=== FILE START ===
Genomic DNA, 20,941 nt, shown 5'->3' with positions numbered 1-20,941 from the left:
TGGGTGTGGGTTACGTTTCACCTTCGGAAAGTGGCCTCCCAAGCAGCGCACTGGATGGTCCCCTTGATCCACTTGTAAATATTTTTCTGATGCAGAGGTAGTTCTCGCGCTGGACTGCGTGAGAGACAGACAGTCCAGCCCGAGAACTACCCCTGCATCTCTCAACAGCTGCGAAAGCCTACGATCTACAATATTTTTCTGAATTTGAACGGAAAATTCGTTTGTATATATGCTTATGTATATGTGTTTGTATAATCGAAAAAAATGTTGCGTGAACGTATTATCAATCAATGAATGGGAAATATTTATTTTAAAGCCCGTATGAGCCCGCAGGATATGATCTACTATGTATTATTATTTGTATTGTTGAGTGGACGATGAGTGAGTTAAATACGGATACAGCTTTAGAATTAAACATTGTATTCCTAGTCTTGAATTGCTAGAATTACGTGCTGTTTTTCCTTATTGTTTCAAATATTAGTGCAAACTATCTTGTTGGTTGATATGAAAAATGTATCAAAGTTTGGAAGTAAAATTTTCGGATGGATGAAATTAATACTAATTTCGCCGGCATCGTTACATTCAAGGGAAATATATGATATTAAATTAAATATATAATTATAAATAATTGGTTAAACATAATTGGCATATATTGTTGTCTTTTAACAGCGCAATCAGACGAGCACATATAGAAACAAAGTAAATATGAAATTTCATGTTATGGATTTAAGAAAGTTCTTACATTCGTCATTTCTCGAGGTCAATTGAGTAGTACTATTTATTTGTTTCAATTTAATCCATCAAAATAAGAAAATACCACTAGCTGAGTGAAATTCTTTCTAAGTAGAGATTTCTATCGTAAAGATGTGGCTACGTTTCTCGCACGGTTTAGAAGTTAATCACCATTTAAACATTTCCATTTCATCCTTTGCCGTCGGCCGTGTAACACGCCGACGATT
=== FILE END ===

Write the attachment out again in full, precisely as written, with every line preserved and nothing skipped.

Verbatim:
Genomic DNA, 20,941 nt, shown 5'->3' with positions numbered 1-20,941 from the left:
TGGGTGTGGGTTACGTTTCACCTTCGGAAAGTGGCCTCCCAAGCAGCGCACTGGATGGTCCCCTTGATCCACTTGTAAATATTTTTCTGATGCAGAGGTAGTTCTCGCGCTGGACTGCGTGAGAGACAGACAGTCCAGCCCGAGAACTACCCCTGCATCTCTCAACAGCTGCGAAAGCCTACGATCTACAATATTTTTCTGAATTTGAACGGAAAATTCGTTTGTATATATGCTTATGTATATGTGTTTGTATAATCGAAAAAAATGTTGCGTGAACGTATTATCAATCAATGAATGGGAAATATTTATTTTAAAGCCCGTATGAGCCCGCAGGATATGATCTACTATGTATTATTATTTGTATTGTTGAGTGGACGATGAGTGAGTTAAATACGGATACAGCTTTAGAATTAAACATTGTATTCCTAGTCTTGAATTGCTAGAATTACGTGCTGTTTTTCCTTATTGTTTCAAATATTAGTGCAAACTATCTTGTTGGTTGATATGAAAAATGTATCAAAGTTTGGAAGTAAAATTTTCGGATGGATGAAATTAATACTAATTTCGCCGGCATCGTTACATTCAAGGGAAATATATGATATTAAATTAAATATATAATTATAAATAATTGGTTAAACATAATTGGCATATATTGTTGTCTTTTAACAGCGCAATCAGACGAGCACATATAGAAACAAAGTAAATATGAAATTTCATGTTATGGATTTAAGAAAGTTCTTACATTCGTCATTTCTCGAGGTCAATTGAGTAGTACTATTTATTTGTTTCAATTTAATCCATCAAAATAAGAAAATACCACTAGCTGAGTGAAATTCTTTCTAAGTAGAGATTTCTATCGTAAAGATGTGGCTACGTTTCTCGCACGGTTTAGAAGTTAATCACCATTTAAACATTTCCATTTCATCCTTTGCCGTCGGCCGTGTAACACGCCGACGATT